Development of new technology has created additional incentive for copyright thieves to steal protected works. The advent of DVDs, for example, has enabled infringers to produce perfect secondhand copies. Many computer users are either ignorant that copyright laws apply to their Internet activity or they think that they will not be caught or prosecuted for their conduct.
Many infringers also do not consider the current copyright infringement penalties a real threat and continue to infringe, even after a copyright owner puts them on notice that their actions constitute infringement and that they should stop the activity or face legal action.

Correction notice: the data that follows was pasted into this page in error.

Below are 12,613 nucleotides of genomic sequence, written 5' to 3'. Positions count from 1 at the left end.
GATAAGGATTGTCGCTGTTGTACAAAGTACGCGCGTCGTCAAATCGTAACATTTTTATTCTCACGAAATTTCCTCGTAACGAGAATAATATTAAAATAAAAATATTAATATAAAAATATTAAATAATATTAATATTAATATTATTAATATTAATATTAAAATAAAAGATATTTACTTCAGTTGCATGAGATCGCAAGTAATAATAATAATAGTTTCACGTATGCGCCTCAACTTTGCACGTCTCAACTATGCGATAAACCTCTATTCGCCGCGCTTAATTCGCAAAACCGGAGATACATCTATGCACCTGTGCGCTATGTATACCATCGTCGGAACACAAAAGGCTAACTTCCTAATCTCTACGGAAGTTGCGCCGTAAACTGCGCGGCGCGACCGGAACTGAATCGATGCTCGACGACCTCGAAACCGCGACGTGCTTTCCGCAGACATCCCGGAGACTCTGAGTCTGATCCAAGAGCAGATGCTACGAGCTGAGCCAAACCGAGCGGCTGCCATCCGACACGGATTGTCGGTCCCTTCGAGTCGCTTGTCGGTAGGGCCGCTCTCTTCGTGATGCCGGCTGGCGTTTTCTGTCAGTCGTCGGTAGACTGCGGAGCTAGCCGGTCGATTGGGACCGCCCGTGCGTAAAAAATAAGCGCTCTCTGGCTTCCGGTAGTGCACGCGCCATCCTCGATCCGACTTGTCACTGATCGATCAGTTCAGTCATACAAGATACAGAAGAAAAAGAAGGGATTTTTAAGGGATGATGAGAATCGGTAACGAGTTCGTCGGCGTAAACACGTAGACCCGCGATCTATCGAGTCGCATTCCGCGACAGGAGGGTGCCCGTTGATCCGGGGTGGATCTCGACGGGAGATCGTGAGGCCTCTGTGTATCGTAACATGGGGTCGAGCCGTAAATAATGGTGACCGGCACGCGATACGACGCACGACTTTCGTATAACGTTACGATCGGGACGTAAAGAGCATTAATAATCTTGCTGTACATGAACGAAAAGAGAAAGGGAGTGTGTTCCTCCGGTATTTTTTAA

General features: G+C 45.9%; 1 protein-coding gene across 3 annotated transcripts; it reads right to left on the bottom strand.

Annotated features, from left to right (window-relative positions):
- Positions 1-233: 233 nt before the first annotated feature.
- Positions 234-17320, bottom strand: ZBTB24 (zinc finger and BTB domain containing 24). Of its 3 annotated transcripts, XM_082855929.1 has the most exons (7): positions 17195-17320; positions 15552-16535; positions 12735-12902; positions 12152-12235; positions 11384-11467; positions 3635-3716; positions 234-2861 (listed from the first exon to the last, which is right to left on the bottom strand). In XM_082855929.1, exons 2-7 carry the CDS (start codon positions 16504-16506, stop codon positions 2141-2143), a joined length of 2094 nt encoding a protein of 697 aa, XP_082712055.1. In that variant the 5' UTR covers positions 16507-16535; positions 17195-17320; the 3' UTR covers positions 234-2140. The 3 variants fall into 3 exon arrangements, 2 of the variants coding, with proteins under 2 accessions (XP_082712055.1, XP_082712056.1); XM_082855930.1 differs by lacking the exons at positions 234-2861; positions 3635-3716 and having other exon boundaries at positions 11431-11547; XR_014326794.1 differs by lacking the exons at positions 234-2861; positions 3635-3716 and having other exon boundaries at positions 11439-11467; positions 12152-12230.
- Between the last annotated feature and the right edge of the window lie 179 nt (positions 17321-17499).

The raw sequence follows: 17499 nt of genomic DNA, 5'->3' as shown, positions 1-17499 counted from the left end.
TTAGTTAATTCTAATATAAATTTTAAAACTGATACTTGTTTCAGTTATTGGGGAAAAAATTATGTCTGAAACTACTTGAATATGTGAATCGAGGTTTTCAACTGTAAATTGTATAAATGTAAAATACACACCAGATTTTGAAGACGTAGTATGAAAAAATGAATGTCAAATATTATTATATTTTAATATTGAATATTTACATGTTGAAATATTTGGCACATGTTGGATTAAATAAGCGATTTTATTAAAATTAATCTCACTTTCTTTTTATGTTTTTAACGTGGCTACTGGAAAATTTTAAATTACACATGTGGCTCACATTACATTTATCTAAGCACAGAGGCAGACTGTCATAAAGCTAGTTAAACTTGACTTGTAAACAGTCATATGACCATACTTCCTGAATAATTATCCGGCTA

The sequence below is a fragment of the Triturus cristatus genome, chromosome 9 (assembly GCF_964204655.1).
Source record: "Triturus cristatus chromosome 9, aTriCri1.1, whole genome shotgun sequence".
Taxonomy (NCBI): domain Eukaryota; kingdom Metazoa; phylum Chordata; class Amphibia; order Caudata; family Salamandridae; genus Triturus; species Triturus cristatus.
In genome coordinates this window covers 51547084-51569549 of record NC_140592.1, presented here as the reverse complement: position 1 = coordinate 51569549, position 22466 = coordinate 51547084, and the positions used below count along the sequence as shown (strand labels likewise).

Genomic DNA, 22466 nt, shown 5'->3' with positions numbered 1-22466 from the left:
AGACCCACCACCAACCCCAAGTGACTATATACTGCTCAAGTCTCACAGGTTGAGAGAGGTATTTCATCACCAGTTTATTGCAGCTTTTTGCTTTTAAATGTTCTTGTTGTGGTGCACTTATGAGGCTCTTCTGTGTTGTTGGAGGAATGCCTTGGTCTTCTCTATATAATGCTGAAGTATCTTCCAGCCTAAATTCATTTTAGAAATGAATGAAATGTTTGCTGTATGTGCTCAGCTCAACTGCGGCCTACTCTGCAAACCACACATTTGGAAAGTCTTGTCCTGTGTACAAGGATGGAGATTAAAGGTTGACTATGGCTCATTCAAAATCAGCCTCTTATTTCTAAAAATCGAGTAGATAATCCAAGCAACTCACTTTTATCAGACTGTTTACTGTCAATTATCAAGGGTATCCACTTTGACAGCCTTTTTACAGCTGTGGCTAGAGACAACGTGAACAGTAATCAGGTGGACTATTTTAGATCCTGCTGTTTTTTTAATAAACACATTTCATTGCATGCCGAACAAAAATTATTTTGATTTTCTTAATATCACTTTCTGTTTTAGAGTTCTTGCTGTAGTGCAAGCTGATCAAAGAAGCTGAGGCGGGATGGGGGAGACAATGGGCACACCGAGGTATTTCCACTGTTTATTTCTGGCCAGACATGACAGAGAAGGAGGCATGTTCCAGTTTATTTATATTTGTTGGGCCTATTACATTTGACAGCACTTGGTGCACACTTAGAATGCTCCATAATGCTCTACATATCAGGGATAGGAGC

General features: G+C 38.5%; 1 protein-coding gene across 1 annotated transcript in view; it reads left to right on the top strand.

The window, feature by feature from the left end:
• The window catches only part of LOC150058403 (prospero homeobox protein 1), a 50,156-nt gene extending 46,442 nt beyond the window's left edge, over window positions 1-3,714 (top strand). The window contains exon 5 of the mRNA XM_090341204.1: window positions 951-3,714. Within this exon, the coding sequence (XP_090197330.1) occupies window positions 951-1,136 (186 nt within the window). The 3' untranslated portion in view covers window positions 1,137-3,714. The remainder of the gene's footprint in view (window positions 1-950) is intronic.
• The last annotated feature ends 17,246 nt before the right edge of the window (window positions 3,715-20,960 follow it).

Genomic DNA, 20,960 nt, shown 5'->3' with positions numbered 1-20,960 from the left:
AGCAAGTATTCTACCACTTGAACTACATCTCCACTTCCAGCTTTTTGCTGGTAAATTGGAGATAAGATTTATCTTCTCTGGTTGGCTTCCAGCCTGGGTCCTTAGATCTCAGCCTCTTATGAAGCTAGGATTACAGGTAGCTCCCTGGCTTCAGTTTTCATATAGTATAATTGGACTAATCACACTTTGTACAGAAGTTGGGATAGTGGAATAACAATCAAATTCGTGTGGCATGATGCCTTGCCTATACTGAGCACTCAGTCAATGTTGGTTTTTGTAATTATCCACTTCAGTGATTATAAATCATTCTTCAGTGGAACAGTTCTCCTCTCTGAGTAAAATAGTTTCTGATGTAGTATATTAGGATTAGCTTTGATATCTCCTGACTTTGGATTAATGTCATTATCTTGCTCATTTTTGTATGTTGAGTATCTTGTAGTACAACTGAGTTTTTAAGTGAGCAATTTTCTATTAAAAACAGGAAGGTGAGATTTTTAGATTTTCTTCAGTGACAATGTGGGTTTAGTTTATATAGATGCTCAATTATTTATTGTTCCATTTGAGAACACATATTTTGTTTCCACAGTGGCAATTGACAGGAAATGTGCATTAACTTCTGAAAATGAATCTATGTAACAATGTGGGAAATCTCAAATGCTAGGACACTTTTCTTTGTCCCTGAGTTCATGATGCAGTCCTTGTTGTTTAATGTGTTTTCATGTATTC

Sound familiar? Have you experienced this with your photographs?
These thoughts aren’t new. They come from H.R. 1761 (106th Congress): entitled, the “Copyright Damages Improvement Act of 1999.” Statutory damages have been available as a federal remedy for copyright infringement since the Copyright Act of 1790. The 1999 amendments, which increased penalties for willful infringement, were expressly designed “to have a significant deterrent effect on copyright infringement.”
The only way that you can get statutory damages for an infringement is by timely registering your copyrights. Check this chart for what an infringement is worth. The maximum available statutory damages per work (photograph) now is $150,000. But is that enough? Seems not to be, as people continue to infringe, even when sued multiple times. So, how much is enough?
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